But protecting women from the violent behavior of deviant individuals has never been the primary intention of VAWA, which explains why many of the law’s most ardent proponents oppose the addition of strong provisions to crack down on threats that inordinately affect women such as female genital mutilation, honor violence, child marriage, and sex trafficking. Congressional champions of the law also have a history of opposing amendments to eliminate wasteful, duplicate, and ineffectual programs in an effort to provide better funding and oversight for rape kit testing—even though such testing is the most effective means of identifying and incarcerating recidivist rapists.  

Real physical abuse and criminal violence against society’s most vulnerable members make Americans sympathetic to a law purportedly designed to prevent and redress such acts, but the intention of VAWA has always been radical social, political, and economic transformation. But the real meaning of the law has never been recognized or exposed. During its original congressional consideration, radical feminist Andrea Dworkin, pleasantly surprised at the high level of Senate support for the bill, candidly observed that the senators “don’t understand the meaning of the legislation they pass.”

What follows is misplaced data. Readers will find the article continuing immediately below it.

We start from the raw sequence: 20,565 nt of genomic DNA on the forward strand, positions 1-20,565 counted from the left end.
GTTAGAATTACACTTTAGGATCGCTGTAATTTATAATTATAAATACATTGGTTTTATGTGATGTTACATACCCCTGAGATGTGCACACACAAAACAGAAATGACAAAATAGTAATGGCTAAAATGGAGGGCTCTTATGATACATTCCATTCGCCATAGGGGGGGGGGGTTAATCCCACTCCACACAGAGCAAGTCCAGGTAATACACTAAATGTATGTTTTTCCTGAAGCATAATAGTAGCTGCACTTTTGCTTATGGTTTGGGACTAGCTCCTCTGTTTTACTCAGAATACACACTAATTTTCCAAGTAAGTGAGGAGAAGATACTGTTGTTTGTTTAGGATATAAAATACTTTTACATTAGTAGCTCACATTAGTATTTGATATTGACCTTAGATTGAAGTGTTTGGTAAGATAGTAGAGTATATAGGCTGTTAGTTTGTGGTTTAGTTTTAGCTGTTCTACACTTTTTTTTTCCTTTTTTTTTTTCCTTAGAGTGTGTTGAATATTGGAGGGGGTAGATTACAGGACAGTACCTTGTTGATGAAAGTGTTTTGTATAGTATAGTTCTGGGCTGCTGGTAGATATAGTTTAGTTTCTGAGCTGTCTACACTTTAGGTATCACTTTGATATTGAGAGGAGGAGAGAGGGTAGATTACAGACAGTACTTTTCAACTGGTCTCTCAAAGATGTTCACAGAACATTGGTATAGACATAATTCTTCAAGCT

VAWA is hostile to the idea of equal protection of the law and to the crucial role that the nuclear family plays in protecting children and women from abuse. We should reject VAWA’s radical efforts at social transformation and return to the goal of protecting all citizens equally and effectively through the enforcement of strong provisions against criminal acts of violence and the promotion of civil institutions, like the nuclear family, that contribute to the achievement of this goal.

The American Mind presents a range of perspectives. Views are writers’ own and do not necessarily represent those of The Claremont Institute.